KAREN ANDREWS: It certainly does and that’s why in the Ransomware Action Plan we’ve made it very clear that we don’t condone payment of any ransom at all. It does just make you more liable to a further attack and it doesn’t mean you’re going to get back the information that’s been stolen either. So we need people to be reporting it to the ACSC – which is the Australian Cyber Security Centre – so we can get the data and we can provide information to help people deal with this. The stats are absolutely appalling; just over the last year in particular there’s been about a 15 per cent increase in the number of ransomware-related cybercrimes we have seen reported – and we know there is significant underreporting because people don’t always put their hand up and say, “My system has been attacked.” They’re concerned about their data being released publicly, so they tend to hide it. We want people to put their hands up and say, “No, actually, I have been the victim of a ransomware attack,” and get the support they need to be able to deal with the implications and the outcomes of that. It’s a serious issue because globally the estimate is that there’s a ransomware attack on a business every 11 seconds – that’s an extraordinary amount and it’s big money now for the cyber crims, and Australia is certainly taking action to combat that.

NEIL BREEN: When we talk about those ransoms, it obviously deals with big business. But the general member of the public also… I know the message is getting through, but people still fall for it. You’ve got to watch out for your own accounts as well. Like – while you were talking Karen Andrews – I called up my Hotmail account that I’ve had for many years and if I go into the junk folder… ‘ABC Bit Coin’ is just trying to give me hundreds of thousands of dollars. IGA – for no reason – wants give me $500, Netflix want to give me $90, Aldi want to give me $300 US; you know what I mean? Woolworths, they just want to give me cash. It’s amazing how many people want to give me money through my Hotmail account!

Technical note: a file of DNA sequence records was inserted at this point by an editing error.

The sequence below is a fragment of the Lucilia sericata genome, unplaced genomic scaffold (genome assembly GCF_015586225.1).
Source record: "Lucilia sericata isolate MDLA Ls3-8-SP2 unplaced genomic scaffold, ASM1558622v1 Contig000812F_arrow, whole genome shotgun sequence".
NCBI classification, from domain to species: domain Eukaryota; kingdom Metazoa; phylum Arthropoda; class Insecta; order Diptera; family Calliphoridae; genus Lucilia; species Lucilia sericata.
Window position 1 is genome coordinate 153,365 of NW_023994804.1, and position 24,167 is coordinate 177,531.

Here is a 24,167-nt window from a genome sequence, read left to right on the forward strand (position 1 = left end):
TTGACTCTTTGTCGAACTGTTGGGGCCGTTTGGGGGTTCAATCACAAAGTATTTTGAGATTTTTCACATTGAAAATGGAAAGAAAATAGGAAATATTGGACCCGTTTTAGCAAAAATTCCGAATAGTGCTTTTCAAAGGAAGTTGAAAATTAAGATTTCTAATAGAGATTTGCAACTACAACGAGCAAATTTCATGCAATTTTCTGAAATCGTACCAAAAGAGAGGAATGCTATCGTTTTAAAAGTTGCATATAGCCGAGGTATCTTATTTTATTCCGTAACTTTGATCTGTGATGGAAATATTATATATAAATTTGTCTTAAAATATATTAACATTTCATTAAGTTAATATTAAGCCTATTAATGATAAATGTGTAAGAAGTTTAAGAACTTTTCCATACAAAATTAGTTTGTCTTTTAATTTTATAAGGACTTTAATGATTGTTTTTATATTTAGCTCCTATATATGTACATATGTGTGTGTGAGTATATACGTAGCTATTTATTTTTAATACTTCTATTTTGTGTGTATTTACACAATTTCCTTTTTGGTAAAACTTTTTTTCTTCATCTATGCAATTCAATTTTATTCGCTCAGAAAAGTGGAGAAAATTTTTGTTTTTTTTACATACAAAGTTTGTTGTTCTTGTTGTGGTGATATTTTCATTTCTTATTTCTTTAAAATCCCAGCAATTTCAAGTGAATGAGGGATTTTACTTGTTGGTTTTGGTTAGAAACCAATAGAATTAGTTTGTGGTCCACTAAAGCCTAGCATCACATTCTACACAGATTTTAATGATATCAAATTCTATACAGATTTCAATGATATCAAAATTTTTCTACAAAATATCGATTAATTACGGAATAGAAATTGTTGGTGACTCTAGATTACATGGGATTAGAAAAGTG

KAREN ANDREWS: Yeah, absolutely, and I guess the reaction has to be ‘if it’s too good to be true, it really is’.

NEIL BREEN: It is. It’s a con. I’ve also got a lot of packages just waiting for me to confirm the shipment. I don’t know how many people get these emails. I haven’t ordered anything.

KAREN ANDREWS: Absolutely, and we get it not just through emails but get it messaged to phones and it can look really legitimate. So it is easy for people to be drawn into that. But I would encourage people to exercise a great deal of caution and just because you receive an email or a text message it doesn’t mean it’s legitimate. In fact, it’s generally not. So approach them with a great deal of suspicion, a great deal of caution.

NEIL BREEN: Yeah, absolutely. Okay. So the situation we have at the moment nationally is the zero emissions strategy. It’s a big debate and we know that the Liberal Party and the Nationals in the Coalition have got to find some common ground. Where do you think we’re at with it at the moment, Karen Andrews? You’re in Cabinet. I know you can’t tell us what happens in Cabinet, but are the discussions willing or are they amicable?